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Single men seeking asylum turned away from Belgian reception centres

11:26 05/09/2023

As Belgium grapples with record-high numbers of migrants seeking asylum in the country, single men are being turned away from reception centres in order to prioritise women, children and families.

The federal government pledged to create additional reception places for asylum-seekers between now and winter, but this policy will be upheld in the meantime, said prime minister Alexander De Croo (Open-VLD) and secretary of state Nicole De Moor (CD&V).

De Moor made the policy decision unilaterally, RTBF reports.

“This decision is temporary and does not mean that we are abandoning our efforts to create new places,” she said, but was unable to specify a precise number of places to be created or a deadline for doing so.

The announcement triggered a number of indignant reactions from migrant aid associations and partners of the government majority.

Deputy prime minister Petra De Sutter (Groen) “urged” de Moor to withdraw the measure and wrote on X (Twitter) that “if other people around the government table also want human rights to be respected in our country, I expect them to come out of the woodwork”.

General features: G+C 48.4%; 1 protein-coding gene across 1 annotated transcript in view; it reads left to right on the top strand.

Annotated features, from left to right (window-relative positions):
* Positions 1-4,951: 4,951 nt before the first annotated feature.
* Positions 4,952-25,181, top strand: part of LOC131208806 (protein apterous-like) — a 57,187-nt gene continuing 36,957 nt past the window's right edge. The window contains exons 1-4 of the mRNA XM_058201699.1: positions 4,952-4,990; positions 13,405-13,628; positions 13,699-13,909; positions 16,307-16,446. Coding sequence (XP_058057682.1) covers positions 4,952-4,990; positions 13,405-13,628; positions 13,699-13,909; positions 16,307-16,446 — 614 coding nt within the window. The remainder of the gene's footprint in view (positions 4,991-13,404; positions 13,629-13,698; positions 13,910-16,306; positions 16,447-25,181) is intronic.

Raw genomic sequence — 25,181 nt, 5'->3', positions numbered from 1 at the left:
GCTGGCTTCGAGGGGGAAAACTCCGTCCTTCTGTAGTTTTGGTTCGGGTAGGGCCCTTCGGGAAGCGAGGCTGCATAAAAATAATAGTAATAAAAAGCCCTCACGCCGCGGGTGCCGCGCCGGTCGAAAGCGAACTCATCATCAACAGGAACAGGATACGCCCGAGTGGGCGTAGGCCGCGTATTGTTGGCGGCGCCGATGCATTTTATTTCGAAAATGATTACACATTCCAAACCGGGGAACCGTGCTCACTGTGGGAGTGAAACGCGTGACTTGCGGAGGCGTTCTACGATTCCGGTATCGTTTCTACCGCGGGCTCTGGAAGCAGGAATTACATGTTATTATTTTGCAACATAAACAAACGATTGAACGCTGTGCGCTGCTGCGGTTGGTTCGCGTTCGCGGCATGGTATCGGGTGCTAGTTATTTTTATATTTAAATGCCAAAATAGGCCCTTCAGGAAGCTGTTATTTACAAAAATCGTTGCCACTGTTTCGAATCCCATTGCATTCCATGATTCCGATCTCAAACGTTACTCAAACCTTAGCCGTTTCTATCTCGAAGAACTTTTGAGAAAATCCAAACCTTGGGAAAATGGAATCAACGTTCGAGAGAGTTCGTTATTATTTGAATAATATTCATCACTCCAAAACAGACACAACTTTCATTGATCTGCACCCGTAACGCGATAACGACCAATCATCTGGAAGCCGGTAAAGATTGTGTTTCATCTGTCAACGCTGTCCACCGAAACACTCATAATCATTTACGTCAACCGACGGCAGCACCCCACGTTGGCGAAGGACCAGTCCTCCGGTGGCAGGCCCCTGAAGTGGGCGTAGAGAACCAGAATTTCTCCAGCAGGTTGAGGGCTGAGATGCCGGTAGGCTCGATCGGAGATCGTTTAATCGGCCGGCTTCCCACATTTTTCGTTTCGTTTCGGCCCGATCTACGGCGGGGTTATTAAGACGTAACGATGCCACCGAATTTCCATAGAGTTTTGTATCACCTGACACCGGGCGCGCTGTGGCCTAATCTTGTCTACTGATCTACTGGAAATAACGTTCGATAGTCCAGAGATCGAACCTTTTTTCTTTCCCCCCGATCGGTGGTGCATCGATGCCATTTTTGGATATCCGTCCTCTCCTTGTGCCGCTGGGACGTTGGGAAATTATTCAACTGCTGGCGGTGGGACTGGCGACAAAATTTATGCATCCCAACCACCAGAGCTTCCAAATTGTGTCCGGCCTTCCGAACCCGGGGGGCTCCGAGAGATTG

“What we are seeing is a shift in standards,” De Sutter said. “Last year, we had the same discussion. At the time, the promise was that no one would be sleeping rough. It was a commitment, a promise, which was not kept. This cannot go on.”

She also refuted the argument that the policy would prevent families with children from ending up on the streets.

“Let's choose the plague, otherwise we'll get cholera – that's not a good argument,” said De Sutter. “You can set priorities, but making it a policy and formalising it is going too far.”

Ecolo deputy prime minister Georges Gilkinet described the measure as “extremely problematic” and Pierre-Yves Dermagne (PS) told RTL-TVi that “we cannot take a decision that breaks the law”.

“We told Nicole de Moor that this cannot be done,” Dermagne said. “We have made it clear that this instruction must be temporary and demanded that she come up with a solid plan over the next few days.”

Prime minister De Croo stressed in an interview with De Tijd that the measures were indeed only temporary and that the government was continuing to look for new places to house refugees.

“We are doing everything we can to keep it as short as possible,” De Croo said. “The sooner we are able to create places, the shorter it will be.”

Written by Helen Lyons